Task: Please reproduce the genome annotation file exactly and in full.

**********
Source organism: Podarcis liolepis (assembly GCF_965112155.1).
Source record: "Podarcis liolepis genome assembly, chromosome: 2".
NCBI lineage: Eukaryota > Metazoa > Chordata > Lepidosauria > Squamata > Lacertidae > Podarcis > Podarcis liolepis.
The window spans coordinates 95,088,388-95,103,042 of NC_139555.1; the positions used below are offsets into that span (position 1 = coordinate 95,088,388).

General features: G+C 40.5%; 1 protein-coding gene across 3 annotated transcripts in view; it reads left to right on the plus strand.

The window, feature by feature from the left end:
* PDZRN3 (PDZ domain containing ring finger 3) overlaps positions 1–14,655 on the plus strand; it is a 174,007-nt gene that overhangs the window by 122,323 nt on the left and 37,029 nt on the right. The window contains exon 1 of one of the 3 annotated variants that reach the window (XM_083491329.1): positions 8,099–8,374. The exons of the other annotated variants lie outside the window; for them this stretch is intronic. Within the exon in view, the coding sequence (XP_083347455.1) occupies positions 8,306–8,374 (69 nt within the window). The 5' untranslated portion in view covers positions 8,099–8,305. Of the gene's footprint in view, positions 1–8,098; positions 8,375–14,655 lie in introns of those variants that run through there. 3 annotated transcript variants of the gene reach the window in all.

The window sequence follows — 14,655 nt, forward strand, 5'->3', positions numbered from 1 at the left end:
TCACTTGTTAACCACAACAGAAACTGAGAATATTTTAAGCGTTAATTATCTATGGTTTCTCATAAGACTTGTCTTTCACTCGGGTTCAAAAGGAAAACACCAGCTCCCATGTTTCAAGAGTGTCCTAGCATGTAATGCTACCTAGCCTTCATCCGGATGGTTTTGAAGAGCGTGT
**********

Source organism: Podarcis liolepis (assembly GCF_965112155.1).
Source record: "Podarcis liolepis genome assembly, chromosome: 2".
NCBI lineage: Eukaryota > Metazoa > Chordata > Lepidosauria > Squamata > Lacertidae > Podarcis > Podarcis liolepis.
The window spans coordinates 95,088,388-95,103,042 of NC_139555.1; the positions used below are offsets into that span (position 1 = coordinate 95,088,388).

General features: G+C 40.5%; 1 protein-coding gene across 3 annotated transcripts in view; it reads left to right on the plus strand.

The window, feature by feature from the left end:
* PDZRN3 (PDZ domain containing ring finger 3) overlaps positions 1–14,655 on the plus strand; it is a 174,007-nt gene that overhangs the window by 122,323 nt on the left and 37,029 nt on the right. The window contains exon 1 of one of the 3 annotated variants that reach the window (XM_083491329.1): positions 8,099–8,374. The exons of the other annotated variants lie outside the window; for them this stretch is intronic. Within the exon in view, the coding sequence (XP_083347455.1) occupies positions 8,306–8,374 (69 nt within the window). The 5' untranslated portion in view covers positions 8,099–8,305. Of the gene's footprint in view, positions 1–8,098; positions 8,375–14,655 lie in introns of those variants that run through there. 3 annotated transcript variants of the gene reach the window in all.

The window sequence follows — 14,655 nt, forward strand, 5'->3', positions numbered from 1 at the left end:
TCACTTGTTAACCACAACAGAAACTGAGAATATTTTAAGCGTTAATTATCTATGGTTTCTCATAAGACTTGTCTTTCACTCGGGTTCAAAAGGAAAACACCAGCTCCCATGTTTCAAGAGTGTCCTAGCATGTAATGCTACCTAGCCTTCATCCGGATGGTTTTGAAGAGCGTGT